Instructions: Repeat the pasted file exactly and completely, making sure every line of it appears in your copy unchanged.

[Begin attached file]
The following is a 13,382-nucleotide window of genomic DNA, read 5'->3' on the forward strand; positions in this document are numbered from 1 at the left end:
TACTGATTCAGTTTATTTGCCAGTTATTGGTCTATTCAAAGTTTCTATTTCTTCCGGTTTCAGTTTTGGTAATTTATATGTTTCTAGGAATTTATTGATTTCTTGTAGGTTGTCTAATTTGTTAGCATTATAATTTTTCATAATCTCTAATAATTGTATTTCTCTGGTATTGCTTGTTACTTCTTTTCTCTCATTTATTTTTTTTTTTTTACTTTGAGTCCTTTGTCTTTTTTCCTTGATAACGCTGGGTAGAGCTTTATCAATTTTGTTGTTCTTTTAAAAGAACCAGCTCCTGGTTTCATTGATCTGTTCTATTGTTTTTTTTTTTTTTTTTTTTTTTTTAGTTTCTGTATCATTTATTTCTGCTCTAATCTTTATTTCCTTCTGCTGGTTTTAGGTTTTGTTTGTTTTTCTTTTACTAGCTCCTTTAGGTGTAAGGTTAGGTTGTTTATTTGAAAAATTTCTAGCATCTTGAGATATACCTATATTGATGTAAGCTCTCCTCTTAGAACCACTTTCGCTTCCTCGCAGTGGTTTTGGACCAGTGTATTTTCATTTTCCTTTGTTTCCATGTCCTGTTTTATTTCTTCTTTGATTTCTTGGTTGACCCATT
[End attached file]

The following is a 13,382-nucleotide window of genomic DNA, read 5'->3' on the forward strand; positions in this document are numbered from 1 at the left end:
TACTGATTCAGTTTATTTGCCAGTTATTGGTCTATTCAAAGTTTCTATTTCTTCCGGTTTCAGTTTTGGTAATTTATATGTTTCTAGGAATTTATTGATTTCTTGTAGGTTGTCTAATTTGTTAGCATTATAATTTTTCATAATCTCTAATAATTGTATTTCTCTGGTATTGCTTGTTACTTCTTTTCTCTCATTTATTTTTTTTTTTTTACTTTGAGTCCTTTGTCTTTTTTCCTTGATAACGCTGGGTAGAGCTTTATCAATTTTGTTGTTCTTTTAAAAGAACCAGCTCCTGGTTTCATTGATCTGTTCTATTGTTTTTTTTTTTTTTTTTTTTTTTTTAGTTTCTGTATCATTTATTTCTGCTCTAATCTTTATTTCCTTCTGCTGGTTTTAGGTTTTGTTTGTTTTTCTTTTACTAGCTCCTTTAGGTGTAAGGTTAGGTTGTTTATTTGAAAAATTTCTAGCATCTTGAGATATACCTATATTGATGTAAGCTCTCCTCTTAGAACCACTTTCGCTTCCTCGCAGTGGTTTTGGACCAGTGTATTTTCATTTTCCTTTGTTTCCATGTCCTGTTTTATTTCTTCTTTGATTTCTTGGTTGACCCATT